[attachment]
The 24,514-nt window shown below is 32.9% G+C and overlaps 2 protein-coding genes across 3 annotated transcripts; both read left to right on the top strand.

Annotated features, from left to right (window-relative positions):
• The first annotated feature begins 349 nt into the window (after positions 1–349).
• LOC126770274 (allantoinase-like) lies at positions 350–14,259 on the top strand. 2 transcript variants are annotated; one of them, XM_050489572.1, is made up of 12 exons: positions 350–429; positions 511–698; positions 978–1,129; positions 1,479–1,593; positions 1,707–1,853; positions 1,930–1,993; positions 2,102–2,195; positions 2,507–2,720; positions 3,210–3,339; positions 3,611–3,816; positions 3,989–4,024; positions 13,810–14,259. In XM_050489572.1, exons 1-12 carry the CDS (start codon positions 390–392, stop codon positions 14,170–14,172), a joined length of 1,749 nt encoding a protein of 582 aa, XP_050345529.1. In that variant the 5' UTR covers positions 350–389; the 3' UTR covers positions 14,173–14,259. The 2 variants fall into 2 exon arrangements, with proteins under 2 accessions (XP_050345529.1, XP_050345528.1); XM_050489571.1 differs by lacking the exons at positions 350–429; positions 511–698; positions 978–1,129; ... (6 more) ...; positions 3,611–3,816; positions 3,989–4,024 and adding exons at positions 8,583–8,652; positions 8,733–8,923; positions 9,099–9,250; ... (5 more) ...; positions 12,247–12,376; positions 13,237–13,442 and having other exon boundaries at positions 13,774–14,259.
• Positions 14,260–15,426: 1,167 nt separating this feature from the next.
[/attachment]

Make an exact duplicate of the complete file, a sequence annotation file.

The 24,514-nt window shown below is 32.9% G+C and overlaps 2 protein-coding genes across 3 annotated transcripts; both read left to right on the top strand.

Annotated features, from left to right (window-relative positions):
• The first annotated feature begins 349 nt into the window (after positions 1–349).
• LOC126770274 (allantoinase-like) lies at positions 350–14,259 on the top strand. 2 transcript variants are annotated; one of them, XM_050489572.1, is made up of 12 exons: positions 350–429; positions 511–698; positions 978–1,129; positions 1,479–1,593; positions 1,707–1,853; positions 1,930–1,993; positions 2,102–2,195; positions 2,507–2,720; positions 3,210–3,339; positions 3,611–3,816; positions 3,989–4,024; positions 13,810–14,259. In XM_050489572.1, exons 1-12 carry the CDS (start codon positions 390–392, stop codon positions 14,170–14,172), a joined length of 1,749 nt encoding a protein of 582 aa, XP_050345529.1. In that variant the 5' UTR covers positions 350–389; the 3' UTR covers positions 14,173–14,259. The 2 variants fall into 2 exon arrangements, with proteins under 2 accessions (XP_050345529.1, XP_050345528.1); XM_050489571.1 differs by lacking the exons at positions 350–429; positions 511–698; positions 978–1,129; ... (6 more) ...; positions 3,611–3,816; positions 3,989–4,024 and adding exons at positions 8,583–8,652; positions 8,733–8,923; positions 9,099–9,250; ... (5 more) ...; positions 12,247–12,376; positions 13,237–13,442 and having other exon boundaries at positions 13,774–14,259.
• Positions 14,260–15,426: 1,167 nt separating this feature from the next.